Shaikh al-Albaani

Translations From His Works

Tag: prophet

Does the Prophet صلى الله عليه وسلم know the Unseen? A Long Discussion Concerning that | 1


Translated by Ahmed Abu Turaab

Questioner: Our Shaikh, I have a question if you would be so kind. It has been reported that the Prophet صلى الله عليه وسلم prayed the morning prayer one day and mounted the minbar and delivered a sermon up until the mid-day prayer. Then he prayed and [again] mounted the minbar, then he repeated that and so on. So he informed them about what was and what would be up until the Day of Judgement.  The Companion says, ‘He who memorized it, did so. And he who forgot it, did so. And I may pass by a matter and remember it just as a man remembers the face of another.’

So when Imaam al-Busiri said, ‘And from your knowledge is the knowledge of the Tablet and the Pen.’  So he said: he informed us of what was and what would be until the Day of Judgement and this corresponds to, ‘He said to it, ‘Write.’ It said, ‘What shall I write.’ He said, ‘Write that which will be until the Day of Judgement?’

Al-Albani: Firstly, alhamdulillaah, this hadith is authentic and is in Sahih Muslim.  Secondly, my brother, it is possible that what he spoke about in the phrase, ‘He informed us about what would happen until the Day of Judgement,’ were the momentous matters that would occur, and not the details which no man is able to grasp and comprehend no matter what knowledge or power he has been given by Allaah, the Blessed and Most High–meaning, by way of argument let me say [this] to you: it is possible that Allaah the Mighty and Majestic, chose his Prophet عليه الصلاة السلام with whatever He willed such that He really told him what is apparent in this authentic hadith, i.e., [He told him] what was and what would be until the Day of Judgement.  But how can that be when he is talking to people who are not Prophets or Messengers and their capacity is limited and they do not have that characteristic which our Lord the Mighty and Majestic chose for our Prophet عليه الصلاة السلام?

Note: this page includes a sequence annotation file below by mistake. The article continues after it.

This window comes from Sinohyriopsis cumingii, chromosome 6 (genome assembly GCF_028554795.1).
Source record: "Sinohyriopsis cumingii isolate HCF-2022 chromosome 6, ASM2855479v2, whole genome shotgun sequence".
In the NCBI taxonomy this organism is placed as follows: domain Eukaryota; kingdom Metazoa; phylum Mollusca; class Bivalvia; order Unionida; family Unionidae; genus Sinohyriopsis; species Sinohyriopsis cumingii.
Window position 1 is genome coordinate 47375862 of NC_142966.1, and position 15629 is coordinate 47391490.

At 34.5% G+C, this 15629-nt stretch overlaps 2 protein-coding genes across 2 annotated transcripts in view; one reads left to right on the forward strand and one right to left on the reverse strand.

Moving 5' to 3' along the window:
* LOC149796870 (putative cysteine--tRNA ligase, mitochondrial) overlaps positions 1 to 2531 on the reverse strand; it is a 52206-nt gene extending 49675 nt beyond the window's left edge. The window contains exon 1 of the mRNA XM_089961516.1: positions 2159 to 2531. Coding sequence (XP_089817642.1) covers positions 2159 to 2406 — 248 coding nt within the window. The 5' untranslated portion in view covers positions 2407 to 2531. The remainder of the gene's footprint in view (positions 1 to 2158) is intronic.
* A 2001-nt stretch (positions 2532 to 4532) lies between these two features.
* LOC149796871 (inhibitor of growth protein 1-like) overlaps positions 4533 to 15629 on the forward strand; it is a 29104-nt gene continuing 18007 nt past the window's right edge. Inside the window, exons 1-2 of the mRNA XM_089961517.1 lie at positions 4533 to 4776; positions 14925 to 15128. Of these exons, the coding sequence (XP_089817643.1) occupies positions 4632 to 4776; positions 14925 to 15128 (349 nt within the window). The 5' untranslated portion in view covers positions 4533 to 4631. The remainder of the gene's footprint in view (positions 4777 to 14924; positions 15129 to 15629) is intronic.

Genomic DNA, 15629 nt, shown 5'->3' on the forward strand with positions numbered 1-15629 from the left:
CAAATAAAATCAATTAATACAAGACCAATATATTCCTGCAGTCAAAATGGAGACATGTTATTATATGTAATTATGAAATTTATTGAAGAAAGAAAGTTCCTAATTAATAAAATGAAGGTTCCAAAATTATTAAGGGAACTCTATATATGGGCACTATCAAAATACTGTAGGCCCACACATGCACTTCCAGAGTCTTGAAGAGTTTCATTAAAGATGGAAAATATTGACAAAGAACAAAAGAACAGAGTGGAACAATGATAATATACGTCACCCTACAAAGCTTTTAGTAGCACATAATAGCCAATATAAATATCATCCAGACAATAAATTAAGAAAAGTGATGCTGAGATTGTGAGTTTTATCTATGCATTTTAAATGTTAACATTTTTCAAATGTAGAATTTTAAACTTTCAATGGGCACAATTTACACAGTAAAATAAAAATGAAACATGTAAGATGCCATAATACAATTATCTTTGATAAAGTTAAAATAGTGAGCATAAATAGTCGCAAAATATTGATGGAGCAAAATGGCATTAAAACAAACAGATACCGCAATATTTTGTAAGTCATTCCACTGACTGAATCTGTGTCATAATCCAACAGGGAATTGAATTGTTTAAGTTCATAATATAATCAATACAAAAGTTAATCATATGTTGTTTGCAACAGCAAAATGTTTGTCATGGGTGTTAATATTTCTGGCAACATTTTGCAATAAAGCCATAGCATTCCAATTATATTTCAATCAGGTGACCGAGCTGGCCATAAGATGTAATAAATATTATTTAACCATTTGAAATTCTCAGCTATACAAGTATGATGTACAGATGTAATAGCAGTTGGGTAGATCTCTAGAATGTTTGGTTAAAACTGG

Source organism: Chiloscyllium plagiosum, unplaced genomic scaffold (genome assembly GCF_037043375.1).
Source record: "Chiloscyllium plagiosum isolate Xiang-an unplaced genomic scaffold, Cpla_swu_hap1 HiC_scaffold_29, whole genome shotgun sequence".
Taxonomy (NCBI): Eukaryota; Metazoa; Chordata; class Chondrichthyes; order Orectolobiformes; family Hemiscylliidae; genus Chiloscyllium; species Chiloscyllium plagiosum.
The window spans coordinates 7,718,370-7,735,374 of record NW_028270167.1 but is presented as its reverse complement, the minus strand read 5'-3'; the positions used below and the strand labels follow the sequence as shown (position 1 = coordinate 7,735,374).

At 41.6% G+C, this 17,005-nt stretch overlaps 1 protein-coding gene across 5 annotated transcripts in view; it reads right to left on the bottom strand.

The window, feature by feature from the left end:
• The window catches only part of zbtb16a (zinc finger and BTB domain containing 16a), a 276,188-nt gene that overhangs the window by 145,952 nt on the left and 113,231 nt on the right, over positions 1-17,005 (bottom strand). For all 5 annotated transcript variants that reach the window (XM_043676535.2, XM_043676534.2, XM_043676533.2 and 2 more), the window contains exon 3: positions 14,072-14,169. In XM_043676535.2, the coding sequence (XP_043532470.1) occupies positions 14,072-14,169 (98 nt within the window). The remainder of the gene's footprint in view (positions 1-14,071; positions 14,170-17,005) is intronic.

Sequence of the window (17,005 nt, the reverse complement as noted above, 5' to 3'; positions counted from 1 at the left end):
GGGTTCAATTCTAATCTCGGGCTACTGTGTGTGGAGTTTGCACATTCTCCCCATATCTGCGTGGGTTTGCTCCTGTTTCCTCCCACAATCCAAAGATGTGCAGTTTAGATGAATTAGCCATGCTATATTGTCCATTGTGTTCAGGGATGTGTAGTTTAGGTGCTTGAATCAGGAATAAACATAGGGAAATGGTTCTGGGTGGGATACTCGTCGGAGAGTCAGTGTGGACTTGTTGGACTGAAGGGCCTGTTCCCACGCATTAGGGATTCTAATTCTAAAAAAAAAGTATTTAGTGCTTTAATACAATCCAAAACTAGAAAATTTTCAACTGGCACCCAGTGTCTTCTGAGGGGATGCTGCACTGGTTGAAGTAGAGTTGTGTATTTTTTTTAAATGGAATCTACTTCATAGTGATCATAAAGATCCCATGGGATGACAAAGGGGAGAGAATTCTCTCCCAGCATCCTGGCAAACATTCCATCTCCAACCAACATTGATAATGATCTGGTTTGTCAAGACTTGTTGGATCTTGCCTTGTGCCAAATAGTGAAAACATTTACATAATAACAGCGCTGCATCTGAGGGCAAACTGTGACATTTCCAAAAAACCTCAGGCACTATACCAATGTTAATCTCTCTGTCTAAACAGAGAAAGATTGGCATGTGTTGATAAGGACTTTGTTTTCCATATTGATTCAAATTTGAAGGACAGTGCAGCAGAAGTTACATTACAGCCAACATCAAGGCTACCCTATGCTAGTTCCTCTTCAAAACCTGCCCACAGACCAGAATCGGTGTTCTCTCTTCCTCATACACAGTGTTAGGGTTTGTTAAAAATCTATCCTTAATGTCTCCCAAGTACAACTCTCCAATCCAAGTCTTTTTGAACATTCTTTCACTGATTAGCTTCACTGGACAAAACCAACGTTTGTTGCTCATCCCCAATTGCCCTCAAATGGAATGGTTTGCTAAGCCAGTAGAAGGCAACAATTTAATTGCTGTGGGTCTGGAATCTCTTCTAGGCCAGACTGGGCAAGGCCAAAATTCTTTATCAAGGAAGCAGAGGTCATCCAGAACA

For this reason, may Allaah bless you, it is not permissible for us to understand the hadith … and I say that maybe what was just mentioned while we were eating applies now [too] … and I mention this example because reality will help us understand this authentic hadith.

When interpreting a saying of the Prophet عليه السلام it is not allowed to stop at that hadith alone, but rather we have to extend our scope and look at other hadiths too. And will it help us to understand this authentic hadith with the expansive, general, encompassing meaning that occurs in the Most High’s Saying, “… leaves nothing small or great except that it has enumerated it,” [Kahf 18:49] or is the meaning [of the hadith] more limited than that?